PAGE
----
Cowichan climber off to Olympic qualifier

Brennan Doyle competing for Pan Am Championship

Cowichan climber Brennan Doyle is off to the Pan Am championships, a qualifier for the Tokyo 2020 Olympics. (Brielle Zacharias photo)

Cowichan climber Brennan Doyle is off to the Pan Am championships, a qualifier for the Tokyo 2020 Olympics. (Brielle Zacharias photo)

Duncan’s Brennan Doyle has a shot next week to qualify as one of the first athletes to compete in sport climbing at the Olympic Games.

Climbing will make its Olympic debut in Tokyo this summer, and if all goes right for Doyle at the Pan American Championships in Los Angeles, he could be among those to make history.

Doyle leaves on Saturday for California, and the Pan Am Championship runs for a week starting Tuesday. Unlike most climbing events, which separate the three disciplines of bouldering, lead and speed, the Olympics and their qualifying events combine all three, with the best overall athlete finishing first.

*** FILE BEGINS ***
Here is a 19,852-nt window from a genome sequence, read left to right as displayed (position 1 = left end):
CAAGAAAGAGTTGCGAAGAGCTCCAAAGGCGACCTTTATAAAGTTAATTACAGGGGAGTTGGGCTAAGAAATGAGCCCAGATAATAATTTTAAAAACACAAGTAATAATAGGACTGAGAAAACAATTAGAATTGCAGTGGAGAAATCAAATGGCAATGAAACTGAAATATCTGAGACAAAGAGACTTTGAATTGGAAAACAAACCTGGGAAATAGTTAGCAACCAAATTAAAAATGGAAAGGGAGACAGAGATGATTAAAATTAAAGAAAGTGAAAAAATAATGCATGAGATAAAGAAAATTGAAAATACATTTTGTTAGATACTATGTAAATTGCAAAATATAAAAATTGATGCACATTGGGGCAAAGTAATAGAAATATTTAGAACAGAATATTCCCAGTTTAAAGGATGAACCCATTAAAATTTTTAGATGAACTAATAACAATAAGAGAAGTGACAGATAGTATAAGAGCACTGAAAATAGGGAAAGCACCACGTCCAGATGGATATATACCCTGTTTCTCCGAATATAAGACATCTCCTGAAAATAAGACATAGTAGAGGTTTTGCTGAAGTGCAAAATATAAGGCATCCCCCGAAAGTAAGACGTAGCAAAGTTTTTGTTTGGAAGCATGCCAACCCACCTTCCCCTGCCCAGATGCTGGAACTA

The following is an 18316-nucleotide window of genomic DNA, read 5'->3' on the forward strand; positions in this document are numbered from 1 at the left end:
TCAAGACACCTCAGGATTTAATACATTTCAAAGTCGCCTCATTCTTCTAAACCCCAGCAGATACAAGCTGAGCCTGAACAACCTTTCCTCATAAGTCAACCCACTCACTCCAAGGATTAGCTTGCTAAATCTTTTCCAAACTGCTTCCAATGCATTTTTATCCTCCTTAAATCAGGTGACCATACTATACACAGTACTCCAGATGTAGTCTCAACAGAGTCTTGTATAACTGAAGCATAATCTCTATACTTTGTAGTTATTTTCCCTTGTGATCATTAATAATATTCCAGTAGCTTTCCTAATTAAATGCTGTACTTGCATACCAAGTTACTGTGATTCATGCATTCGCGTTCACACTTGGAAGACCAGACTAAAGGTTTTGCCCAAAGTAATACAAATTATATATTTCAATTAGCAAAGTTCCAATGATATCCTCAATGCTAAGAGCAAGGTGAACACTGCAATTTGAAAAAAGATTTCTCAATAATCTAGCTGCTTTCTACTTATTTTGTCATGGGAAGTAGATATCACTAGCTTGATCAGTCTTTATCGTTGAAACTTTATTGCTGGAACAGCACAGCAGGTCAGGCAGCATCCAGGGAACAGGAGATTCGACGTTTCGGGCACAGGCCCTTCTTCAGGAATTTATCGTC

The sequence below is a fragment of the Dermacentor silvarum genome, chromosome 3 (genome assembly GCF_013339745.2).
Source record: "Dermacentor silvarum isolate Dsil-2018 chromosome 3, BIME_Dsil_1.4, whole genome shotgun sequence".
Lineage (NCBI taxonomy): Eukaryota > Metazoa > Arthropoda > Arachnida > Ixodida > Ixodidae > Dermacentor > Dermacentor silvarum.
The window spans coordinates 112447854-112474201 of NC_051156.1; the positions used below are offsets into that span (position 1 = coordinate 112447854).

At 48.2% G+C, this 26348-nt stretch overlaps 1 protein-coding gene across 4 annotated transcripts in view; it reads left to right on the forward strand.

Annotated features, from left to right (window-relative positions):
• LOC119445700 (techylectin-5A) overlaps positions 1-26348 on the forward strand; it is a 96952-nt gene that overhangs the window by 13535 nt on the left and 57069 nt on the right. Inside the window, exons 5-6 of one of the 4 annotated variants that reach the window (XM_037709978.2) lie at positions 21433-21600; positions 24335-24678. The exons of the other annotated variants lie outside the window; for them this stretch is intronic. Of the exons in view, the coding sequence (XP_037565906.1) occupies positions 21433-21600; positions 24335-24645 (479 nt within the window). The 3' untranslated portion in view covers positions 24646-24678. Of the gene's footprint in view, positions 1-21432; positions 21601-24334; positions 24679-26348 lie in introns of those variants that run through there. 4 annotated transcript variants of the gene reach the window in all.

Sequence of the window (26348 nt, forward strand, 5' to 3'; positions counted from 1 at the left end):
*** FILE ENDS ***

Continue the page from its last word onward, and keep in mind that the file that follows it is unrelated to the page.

“I haven’t done too many events like it,” Doyle notes. “There’s usually just one local competition like that. I wouldn’t say it’s uncomfortable. I’d say it’s unfamiliar. It will be interesting to see how it goes.”

Speed is Doyle’s best discipline, and the one that actually qualified him for Pan Ams, but bouldering is his favourite.

There will be 22 male competitors in L.A., with just one spot in the Olympics on the line. Most of the others are on the World Cup circuit, but Doyle has yet to make his World Cup debut. He has competed in the Youth World Championships, placing 14th in speed and 39th in bouldering in the A division in 2019, but this will be his first adult event. He admits he’s “a little bit” nervous, but that’s not unusual.